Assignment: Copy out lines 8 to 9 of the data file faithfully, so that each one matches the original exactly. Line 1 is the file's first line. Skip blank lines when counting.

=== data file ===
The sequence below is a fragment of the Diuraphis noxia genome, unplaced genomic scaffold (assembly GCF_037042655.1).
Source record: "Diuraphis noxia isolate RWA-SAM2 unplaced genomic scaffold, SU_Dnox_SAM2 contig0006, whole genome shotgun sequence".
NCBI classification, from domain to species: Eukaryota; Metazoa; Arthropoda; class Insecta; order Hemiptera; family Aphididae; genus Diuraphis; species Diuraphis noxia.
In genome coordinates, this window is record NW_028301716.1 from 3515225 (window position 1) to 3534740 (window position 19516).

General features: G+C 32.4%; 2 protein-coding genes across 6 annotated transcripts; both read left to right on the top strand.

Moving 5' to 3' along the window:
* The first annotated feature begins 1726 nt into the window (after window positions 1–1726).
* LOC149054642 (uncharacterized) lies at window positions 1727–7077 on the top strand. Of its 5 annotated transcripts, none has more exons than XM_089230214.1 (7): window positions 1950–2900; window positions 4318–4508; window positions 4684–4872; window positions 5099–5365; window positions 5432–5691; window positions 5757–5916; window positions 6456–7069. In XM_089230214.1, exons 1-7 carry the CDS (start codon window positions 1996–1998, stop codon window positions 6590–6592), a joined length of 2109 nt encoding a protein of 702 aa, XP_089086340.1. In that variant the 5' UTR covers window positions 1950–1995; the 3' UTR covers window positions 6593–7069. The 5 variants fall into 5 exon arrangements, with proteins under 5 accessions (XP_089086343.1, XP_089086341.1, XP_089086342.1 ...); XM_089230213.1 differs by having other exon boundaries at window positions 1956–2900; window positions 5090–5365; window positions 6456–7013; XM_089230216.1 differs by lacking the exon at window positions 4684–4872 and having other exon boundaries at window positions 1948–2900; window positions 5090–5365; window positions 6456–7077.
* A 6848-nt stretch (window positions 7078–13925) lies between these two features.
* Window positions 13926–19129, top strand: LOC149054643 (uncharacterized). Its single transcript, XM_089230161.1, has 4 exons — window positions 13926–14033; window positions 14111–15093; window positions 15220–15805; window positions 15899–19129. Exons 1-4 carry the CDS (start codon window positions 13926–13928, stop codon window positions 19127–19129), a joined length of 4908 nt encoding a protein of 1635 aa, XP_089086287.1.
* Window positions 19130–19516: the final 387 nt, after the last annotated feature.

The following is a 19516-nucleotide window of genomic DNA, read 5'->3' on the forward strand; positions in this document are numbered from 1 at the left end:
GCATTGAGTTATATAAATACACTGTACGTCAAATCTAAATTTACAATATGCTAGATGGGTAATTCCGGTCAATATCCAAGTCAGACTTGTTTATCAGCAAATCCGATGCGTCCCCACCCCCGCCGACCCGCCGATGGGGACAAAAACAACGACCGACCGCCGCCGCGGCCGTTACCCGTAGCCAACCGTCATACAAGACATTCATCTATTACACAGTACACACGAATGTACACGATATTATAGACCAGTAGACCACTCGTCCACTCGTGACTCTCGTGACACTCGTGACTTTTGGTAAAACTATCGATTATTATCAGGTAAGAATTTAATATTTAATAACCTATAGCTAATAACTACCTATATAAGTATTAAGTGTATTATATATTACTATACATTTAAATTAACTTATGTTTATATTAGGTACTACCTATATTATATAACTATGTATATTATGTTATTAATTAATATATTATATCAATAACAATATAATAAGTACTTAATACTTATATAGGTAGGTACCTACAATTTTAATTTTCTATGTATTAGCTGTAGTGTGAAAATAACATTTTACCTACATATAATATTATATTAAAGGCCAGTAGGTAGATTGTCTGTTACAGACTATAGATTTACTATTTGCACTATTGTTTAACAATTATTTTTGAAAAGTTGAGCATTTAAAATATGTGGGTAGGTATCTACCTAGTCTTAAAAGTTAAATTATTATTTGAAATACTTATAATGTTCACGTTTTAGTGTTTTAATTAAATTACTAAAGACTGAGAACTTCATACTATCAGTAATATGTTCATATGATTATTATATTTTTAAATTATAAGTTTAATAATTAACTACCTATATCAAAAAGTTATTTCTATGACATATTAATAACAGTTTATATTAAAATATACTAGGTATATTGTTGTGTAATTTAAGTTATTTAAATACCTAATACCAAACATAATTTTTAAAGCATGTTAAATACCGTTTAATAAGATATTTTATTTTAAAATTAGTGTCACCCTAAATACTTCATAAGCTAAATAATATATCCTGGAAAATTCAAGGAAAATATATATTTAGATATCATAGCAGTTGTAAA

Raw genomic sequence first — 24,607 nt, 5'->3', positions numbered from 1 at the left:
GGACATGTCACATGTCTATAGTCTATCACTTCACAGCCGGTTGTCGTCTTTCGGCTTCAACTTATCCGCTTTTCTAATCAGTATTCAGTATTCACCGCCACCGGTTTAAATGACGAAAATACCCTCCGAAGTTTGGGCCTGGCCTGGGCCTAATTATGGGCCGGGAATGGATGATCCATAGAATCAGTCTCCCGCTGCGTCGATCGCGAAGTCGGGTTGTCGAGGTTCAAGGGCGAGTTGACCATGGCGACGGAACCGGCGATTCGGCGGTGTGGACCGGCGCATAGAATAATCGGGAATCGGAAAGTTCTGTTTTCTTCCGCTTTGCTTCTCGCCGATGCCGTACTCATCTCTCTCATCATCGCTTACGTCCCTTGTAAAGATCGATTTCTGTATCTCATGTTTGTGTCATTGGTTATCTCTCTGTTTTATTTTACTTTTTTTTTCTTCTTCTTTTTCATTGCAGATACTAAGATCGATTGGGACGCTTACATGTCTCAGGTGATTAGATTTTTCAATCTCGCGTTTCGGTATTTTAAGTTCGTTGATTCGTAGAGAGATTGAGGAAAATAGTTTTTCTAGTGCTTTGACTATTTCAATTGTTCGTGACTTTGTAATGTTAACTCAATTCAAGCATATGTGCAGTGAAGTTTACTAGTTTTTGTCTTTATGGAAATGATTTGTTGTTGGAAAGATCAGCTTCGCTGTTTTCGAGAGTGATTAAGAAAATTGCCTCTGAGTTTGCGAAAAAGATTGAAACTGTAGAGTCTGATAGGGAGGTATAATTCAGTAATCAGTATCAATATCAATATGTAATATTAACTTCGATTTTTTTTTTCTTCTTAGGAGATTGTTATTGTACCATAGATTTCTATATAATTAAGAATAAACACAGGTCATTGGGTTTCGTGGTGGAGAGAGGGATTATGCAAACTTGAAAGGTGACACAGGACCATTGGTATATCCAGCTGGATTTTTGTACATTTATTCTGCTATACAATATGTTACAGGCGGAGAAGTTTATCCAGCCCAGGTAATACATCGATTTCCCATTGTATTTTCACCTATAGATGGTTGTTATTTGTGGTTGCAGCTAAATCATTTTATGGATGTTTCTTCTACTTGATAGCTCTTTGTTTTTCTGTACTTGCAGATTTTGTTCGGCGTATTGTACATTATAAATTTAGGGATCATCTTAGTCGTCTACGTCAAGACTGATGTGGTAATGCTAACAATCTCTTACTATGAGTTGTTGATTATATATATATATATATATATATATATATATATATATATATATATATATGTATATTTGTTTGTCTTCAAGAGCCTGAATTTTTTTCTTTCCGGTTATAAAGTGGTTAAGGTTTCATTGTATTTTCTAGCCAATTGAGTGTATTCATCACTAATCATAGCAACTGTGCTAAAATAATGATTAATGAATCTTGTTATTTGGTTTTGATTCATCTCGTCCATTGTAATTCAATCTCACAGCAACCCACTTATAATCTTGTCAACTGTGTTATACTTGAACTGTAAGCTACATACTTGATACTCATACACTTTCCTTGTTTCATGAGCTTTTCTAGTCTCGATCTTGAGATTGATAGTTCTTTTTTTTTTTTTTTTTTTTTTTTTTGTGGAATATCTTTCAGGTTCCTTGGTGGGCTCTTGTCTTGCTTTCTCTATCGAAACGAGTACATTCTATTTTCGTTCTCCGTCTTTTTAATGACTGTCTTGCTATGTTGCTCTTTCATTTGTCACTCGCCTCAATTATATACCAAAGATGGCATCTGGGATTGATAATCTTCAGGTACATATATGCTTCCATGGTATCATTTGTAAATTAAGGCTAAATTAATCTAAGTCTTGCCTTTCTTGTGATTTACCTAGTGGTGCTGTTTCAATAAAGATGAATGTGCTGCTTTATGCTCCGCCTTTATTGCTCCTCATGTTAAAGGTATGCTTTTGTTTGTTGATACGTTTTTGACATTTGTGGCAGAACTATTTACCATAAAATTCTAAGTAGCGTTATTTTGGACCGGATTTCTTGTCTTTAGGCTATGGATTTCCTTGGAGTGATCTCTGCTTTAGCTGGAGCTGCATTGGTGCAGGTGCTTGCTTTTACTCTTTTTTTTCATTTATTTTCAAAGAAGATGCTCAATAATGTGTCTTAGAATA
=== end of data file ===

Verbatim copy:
* LOC149054642 (uncharacterized) lies at window positions 1727–7077 on the top strand. Of its 5 annotated transcripts, none has more exons than XM_089230214.1 (7): window positions 1950–2900; window positions 4318–4508; window positions 4684–4872; window positions 5099–5365; window positions 5432–5691; window positions 5757–5916; window positions 6456–7069. In XM_089230214.1, exons 1-7 carry the CDS (start codon window positions 1996–1998, stop codon window positions 6590–6592), a joined length of 2109 nt encoding a protein of 702 aa, XP_089086340.1. In that variant the 5' UTR covers window positions 1950–1995; the 3' UTR covers window positions 6593–7069. The 5 variants fall into 5 exon arrangements, with proteins under 5 accessions (XP_089086343.1, XP_089086341.1, XP_089086342.1 ...); XM_089230213.1 differs by having other exon boundaries at window positions 1956–2900; window positions 5090–5365; window positions 6456–7013; XM_089230216.1 differs by lacking the exon at window positions 4684–4872 and having other exon boundaries at window positions 1948–2900; window positions 5090–5365; window positions 6456–7077.
* A 6848-nt stretch (window positions 7078–13925) lies between these two features.